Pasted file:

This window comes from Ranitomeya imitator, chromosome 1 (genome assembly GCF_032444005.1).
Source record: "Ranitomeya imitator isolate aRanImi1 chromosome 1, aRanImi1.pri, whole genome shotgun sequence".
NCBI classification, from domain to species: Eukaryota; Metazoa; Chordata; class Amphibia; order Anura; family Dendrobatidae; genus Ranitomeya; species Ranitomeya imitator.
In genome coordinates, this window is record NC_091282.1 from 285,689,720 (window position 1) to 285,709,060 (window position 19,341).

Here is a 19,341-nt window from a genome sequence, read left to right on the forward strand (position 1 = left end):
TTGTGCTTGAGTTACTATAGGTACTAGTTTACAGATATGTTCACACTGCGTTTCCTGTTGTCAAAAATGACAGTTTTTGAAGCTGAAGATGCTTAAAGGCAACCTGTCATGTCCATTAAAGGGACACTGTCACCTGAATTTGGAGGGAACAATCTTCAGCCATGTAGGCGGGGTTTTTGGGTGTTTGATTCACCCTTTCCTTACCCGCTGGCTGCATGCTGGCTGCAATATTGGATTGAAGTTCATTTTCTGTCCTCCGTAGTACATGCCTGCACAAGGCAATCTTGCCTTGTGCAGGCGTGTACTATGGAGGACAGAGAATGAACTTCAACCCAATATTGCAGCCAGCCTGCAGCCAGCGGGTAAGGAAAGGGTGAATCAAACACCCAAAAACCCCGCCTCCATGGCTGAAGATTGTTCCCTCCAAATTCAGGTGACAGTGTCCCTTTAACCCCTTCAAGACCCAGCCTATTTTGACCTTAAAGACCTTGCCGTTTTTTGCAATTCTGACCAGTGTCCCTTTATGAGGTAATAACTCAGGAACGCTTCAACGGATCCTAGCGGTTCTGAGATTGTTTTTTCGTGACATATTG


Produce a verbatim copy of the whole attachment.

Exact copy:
This window comes from Ranitomeya imitator, chromosome 1 (genome assembly GCF_032444005.1).
Source record: "Ranitomeya imitator isolate aRanImi1 chromosome 1, aRanImi1.pri, whole genome shotgun sequence".
NCBI classification, from domain to species: Eukaryota; Metazoa; Chordata; class Amphibia; order Anura; family Dendrobatidae; genus Ranitomeya; species Ranitomeya imitator.
In genome coordinates, this window is record NC_091282.1 from 285,689,720 (window position 1) to 285,709,060 (window position 19,341).

Here is a 19,341-nt window from a genome sequence, read left to right on the forward strand (position 1 = left end):
TTGTGCTTGAGTTACTATAGGTACTAGTTTACAGATATGTTCACACTGCGTTTCCTGTTGTCAAAAATGACAGTTTTTGAAGCTGAAGATGCTTAAAGGCAACCTGTCATGTCCATTAAAGGGACACTGTCACCTGAATTTGGAGGGAACAATCTTCAGCCATGTAGGCGGGGTTTTTGGGTGTTTGATTCACCCTTTCCTTACCCGCTGGCTGCATGCTGGCTGCAATATTGGATTGAAGTTCATTTTCTGTCCTCCGTAGTACATGCCTGCACAAGGCAATCTTGCCTTGTGCAGGCGTGTACTATGGAGGACAGAGAATGAACTTCAACCCAATATTGCAGCCAGCCTGCAGCCAGCGGGTAAGGAAAGGGTGAATCAAACACCCAAAAACCCCGCCTCCATGGCTGAAGATTGTTCCCTCCAAATTCAGGTGACAGTGTCCCTTTAACCCCTTCAAGACCCAGCCTATTTTGACCTTAAAGACCTTGCCGTTTTTTGCAATTCTGACCAGTGTCCCTTTATGAGGTAATAACTCAGGAACGCTTCAACGGATCCTAGCGGTTCTGAGATTGTTTTTTCGTGACATATTG